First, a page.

Project


KELEGANS – Genetics and cell biology of K2P channels

The goal of KELEGANS project is to use comprehensive genetic and genomic screening strategies in the model nematode C. elegans to identify conserved factors and cellular processes that control the biology of two-pore domain potassium channels.

Two-pore domain potassium channels (K2P) maintain the resting membrane potential of animal cells and therefore play a central role in the control of cellular excitability. In the vertebrate nervous system, various neuromodulators promote K2P closure, which depolarizes neurons, increases neuronal excitability and ultimately affects action potential firing. Knockout studies have revealed important roles of K2Ps in physiopathological processes tied to cellular excitability. K2Ps are major targets of volatile anaesthetics. Despite the fundamental functions of these channels, comparatively little is known about the specific factors and cellular processes that control K2P function in vivo.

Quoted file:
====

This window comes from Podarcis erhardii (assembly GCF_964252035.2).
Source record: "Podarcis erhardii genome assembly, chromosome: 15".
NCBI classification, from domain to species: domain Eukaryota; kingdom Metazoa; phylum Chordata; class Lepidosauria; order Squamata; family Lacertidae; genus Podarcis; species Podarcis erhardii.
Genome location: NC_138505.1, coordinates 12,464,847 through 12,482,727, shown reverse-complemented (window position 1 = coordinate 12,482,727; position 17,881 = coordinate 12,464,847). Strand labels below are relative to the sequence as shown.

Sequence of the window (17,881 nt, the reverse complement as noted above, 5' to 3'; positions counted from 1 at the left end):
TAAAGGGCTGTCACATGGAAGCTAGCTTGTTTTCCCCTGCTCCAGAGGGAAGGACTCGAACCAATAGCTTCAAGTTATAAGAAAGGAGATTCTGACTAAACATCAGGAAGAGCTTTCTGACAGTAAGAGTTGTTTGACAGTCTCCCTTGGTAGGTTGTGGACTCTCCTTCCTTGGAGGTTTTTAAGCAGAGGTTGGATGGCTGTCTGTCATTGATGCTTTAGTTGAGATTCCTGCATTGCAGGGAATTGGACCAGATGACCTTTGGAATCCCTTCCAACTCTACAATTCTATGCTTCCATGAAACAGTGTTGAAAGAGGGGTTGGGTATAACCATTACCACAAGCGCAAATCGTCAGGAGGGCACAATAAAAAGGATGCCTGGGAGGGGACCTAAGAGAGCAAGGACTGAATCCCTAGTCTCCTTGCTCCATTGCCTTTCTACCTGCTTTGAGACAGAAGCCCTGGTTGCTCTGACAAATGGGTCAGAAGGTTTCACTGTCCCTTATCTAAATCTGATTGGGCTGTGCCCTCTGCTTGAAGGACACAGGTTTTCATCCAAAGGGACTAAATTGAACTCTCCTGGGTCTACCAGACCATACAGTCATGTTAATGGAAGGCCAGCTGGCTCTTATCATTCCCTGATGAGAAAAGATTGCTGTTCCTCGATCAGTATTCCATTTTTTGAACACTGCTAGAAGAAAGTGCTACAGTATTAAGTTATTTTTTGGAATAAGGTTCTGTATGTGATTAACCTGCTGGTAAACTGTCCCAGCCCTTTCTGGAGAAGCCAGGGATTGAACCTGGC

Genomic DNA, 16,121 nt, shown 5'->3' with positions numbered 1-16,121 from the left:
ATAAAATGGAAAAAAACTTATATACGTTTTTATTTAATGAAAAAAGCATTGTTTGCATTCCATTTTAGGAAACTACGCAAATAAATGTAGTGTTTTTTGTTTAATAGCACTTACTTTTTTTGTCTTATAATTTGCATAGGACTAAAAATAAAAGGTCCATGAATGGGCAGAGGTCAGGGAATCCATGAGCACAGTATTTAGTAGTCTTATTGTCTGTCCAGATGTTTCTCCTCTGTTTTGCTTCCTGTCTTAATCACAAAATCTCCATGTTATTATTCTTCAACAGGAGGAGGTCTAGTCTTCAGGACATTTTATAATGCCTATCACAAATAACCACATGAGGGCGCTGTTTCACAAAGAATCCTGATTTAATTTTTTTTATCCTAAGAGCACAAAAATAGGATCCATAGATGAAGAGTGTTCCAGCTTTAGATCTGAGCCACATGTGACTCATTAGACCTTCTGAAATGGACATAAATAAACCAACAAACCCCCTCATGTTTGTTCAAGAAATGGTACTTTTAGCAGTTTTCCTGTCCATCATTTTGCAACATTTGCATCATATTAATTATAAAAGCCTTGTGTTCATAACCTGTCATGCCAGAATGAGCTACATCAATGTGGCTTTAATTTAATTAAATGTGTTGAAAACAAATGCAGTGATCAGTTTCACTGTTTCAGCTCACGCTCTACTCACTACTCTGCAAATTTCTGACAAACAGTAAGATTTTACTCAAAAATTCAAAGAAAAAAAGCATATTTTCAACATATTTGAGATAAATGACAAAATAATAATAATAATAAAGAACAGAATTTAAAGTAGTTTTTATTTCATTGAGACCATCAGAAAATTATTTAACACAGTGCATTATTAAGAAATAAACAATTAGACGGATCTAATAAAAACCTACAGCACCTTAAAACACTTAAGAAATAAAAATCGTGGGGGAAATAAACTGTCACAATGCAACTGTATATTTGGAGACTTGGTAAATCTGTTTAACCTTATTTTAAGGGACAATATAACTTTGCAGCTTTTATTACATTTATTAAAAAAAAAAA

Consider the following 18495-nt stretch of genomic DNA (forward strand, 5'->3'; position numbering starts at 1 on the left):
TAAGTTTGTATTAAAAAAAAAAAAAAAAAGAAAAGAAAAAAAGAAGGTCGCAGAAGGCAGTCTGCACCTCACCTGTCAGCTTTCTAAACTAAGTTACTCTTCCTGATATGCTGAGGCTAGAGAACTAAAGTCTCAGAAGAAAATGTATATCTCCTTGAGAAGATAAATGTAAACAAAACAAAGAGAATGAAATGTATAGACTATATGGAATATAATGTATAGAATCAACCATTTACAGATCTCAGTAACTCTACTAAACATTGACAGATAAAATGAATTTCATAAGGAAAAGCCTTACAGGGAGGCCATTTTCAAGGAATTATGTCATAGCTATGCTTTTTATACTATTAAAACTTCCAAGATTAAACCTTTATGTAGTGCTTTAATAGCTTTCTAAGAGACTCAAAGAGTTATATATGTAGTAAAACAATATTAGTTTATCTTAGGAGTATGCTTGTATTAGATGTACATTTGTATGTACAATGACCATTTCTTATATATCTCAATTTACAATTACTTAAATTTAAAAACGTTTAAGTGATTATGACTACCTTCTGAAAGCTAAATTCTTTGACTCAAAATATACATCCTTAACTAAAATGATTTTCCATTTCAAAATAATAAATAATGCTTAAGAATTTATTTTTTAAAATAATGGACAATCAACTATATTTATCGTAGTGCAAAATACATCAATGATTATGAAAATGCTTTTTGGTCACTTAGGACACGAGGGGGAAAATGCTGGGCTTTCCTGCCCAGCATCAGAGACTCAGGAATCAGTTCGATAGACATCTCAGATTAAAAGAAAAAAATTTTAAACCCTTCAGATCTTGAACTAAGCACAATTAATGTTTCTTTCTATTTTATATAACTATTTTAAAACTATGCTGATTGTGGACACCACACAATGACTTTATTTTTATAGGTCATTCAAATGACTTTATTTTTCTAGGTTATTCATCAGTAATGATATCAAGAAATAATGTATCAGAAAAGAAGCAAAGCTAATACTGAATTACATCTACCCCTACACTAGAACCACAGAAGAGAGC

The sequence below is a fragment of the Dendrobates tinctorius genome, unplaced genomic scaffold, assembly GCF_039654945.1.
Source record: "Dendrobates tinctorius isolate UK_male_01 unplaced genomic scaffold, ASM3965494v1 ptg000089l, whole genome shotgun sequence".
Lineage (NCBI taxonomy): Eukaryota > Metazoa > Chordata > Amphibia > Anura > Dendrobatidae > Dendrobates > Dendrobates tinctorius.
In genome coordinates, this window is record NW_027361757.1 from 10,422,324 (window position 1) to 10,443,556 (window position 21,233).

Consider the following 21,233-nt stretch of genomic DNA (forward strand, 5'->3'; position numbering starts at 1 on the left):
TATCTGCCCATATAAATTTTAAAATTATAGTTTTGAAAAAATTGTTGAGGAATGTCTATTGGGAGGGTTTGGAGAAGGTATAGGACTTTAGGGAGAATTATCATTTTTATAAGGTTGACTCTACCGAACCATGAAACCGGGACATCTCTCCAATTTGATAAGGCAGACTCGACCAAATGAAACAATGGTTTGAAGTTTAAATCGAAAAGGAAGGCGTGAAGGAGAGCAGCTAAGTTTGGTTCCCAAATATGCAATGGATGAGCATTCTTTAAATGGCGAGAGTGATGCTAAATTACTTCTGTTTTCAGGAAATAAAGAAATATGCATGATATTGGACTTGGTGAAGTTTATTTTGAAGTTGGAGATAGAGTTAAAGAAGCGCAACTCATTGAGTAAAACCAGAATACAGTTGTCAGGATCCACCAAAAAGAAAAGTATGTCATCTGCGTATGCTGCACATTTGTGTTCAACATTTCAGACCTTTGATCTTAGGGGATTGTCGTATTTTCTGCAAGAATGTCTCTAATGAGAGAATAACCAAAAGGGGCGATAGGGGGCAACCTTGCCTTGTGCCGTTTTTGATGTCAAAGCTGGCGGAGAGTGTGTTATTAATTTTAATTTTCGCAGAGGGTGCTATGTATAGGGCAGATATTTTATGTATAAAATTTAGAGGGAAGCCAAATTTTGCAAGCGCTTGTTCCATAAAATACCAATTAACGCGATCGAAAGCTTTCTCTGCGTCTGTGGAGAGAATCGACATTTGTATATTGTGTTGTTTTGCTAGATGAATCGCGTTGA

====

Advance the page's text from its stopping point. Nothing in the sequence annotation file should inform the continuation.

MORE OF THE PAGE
The goal of this project is to use comprehensive genetic and genomic screening strategies in the model nematode C. elegans to identify conserved factors and cellular processes that control the biology of two-pore domain potassium channels. We will take advantage of recent progress in deep sequencing technologies to rapidly clone genetic mutations isolated in forward genetic screens. We will carry out whole-genome RNAi and yeast two-hybrid screens, because they may give us access to additional classes of K2P regulators. Next, we will use a wide range of experimental approaches including genetics, genome engineering, fluorescence imaging, in vivo and ex vivo electrophysiology, to functionally characterize candidate regulators. This way, we aim to produce a complete picture of the role of novel and conserved factor in the regulation of K2P channel function.

In summary, we will
1/ conduct large-scale genetic screens to identify novel genes that regulate K2P channels.
2/ functionally characterize conserved regulators of K2P channels in C. elegans and heterologous systems.
3/ develop innovative strategies to study conserved K2P channels in C. elegans.

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The main goal of the European Research Council (ERC) is to encourage high quality research in Europe through competitive funding.
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Published on the October 1, 2013 Updated on the February 11, 2015